In short, infinities are complicated and intuition doesn't work well.
In slightly longer, you're talking about the difference of the rate of growth of two functions rather than actually about the cardinalities of the sets.
We define two sets as having the same cardinality when we can create a bijection between them. We can list the primes in order from smallest to largest and number them with the natural numbers. So we'll have 2 match up with 0, 3 with 1, 5 with 2, 7 with 3, etc. Every single prime number will correspond with a natural number AND every single natural number will correspond with a prime number, no exceptions. So they must be the same size. They are also the same size as the integers and the rational numbers but the set of real numbers is a bigger infinity.
It's not just about non-programmers being insufficiently precise. It's also about the different ways they express precision compared to how you have to do it for existing programming languages. For example, the paper talked about how the participants tended to talk about doing something to everything in a set in vectorised terms whereas scalar languages tend to be more common outside of scientific settings.
I've heard a few before: "hypothesis contrary to fact", "what if" fallacy, and "counterfactual fallacy". None of the names are really great and none of them seem to be particularly common but I've never seen any better names for it or any used more commonly.
To an extent, at least, it's not so ridiculous as your "logical conclusion", at least not based on current US tipping etiquette.
For one, 10% on $15786 is a little silly, sure. But current etiquette already recommends flat rates for certain types of services so this could logically be extended to certain other cases.
And secondly, even brought to the logical conclusion, extending tipping would only make sense where it could reinforce proper incentives and would be actively bad where it reinforces perverse incentives. A legal avenue for bribing cops is certainly problematic in a way that bribing waiters for better service isn't, for example.
That's not to say I'm arguing in favour of tipping but I don't think it's as clearly unreasonably as your example would suggest.
In what way is a waiter's service different from a supermarket cashier's service or your dentist's service? All I am saying it's totally arbitrary that among many service professions only for waiters tipping is an essential part of their income. Sure you can tip your plumber but even without tip he will earn good money.
Where did I--or anyone--say it was different? Again, we're talking abstract, not current status quo.
That said, there are key differences between a dentist or plumber and a waiter or cashier. The obvious one is a private-practice dentist or self-employed plumber where they're setting their own fee and getting directly paid. In such cases there's no problem for tipping to solve. The other big one regardless of public or private is that there's a major power imbalance where the dentist or plumber is effectively acting as the agent of the patient or customer. Check-ups, routine cleanings, and such aren't an issue but when it comes to things that need fixing it's the dentist or plumber telling the customer "this is the service you require" and selling them that service. This is a principal-agent problem itself and tipping only exacerbates the issue rather than solving it.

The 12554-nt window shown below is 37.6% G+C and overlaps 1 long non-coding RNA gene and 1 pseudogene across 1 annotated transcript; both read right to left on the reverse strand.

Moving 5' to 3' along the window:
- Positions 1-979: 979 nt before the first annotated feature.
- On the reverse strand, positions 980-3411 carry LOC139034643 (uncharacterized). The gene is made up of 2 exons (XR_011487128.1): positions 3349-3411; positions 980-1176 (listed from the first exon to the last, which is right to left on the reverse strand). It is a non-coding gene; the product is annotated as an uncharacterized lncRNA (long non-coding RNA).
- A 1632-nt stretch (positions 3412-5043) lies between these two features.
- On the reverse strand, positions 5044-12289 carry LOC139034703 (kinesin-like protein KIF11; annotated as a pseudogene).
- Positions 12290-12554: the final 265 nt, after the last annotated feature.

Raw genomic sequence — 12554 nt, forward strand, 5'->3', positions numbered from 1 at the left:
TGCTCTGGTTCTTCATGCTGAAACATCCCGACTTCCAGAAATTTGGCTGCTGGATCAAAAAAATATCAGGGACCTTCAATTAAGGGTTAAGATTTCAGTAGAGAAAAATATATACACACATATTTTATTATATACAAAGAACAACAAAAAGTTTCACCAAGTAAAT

Like I said previously, the logic of where tipping could or could not make sense is based on what sort of incentives it reinforces, if any. And, also like I said previously, I am not arguing in favour of tipping, either, and I'm especially not arguing in favour of tipping making up an essential part of one's income.
A few explanations you can add for more-falsehoods.rst:
> 15. Unix time is the number of seconds since Jan 1st 1970.
The section you quote from Wikipedia shows why this one is false: leap seconds. Similar to how the number of hours between 00:00 and 3:00 in most of the United States depends on whether the timezone remains constant, springs forward, or falls back, the number of seconds between two Unix timestamps depends on how many leap seconds were inserted or deleted in that time frame.
> 16. The day before Saturday is always Friday.
This one is true only within the assumption but I'm not sure if the falsehood is literally false. When Alaska did the calendar change it had two consecutive Fridays (October 6th & 18th, 1867). This gives us the day after Friday not being Saturday but technically not the day before Saturday not being Friday. The falsehood still holds in spirit (outside of the assumption), of course, and it's possible somewhere else had it be true in practice as well.
> 27. The weekend consists of Saturday and Sunday.
The weekend differs across the world. Friday and Saturday is another popular one but Brunei gets a special shout out for having a Friday and Sunday "weekend" with Saturday being a working day.
> 59. DST is always an advancement by 1 hour
As far as I know, this is currently true if you aren't dealing with historical datetimes but Singapore will mess you up with historical data. They had a really odd case where they went on DST by advancing 20 minutes and then ended DST without changing the clock at all.
> It is disingenuous and/or ignorant to suggest that temporarily loading an email into memory for the purpose of displaying it on the users screen [...]
I may be wrong, but I think they were referring to things like spam detection, malware detection, possibly search indexing, and such rather than just "temporarily loading an into memory for the purpose of displaying it."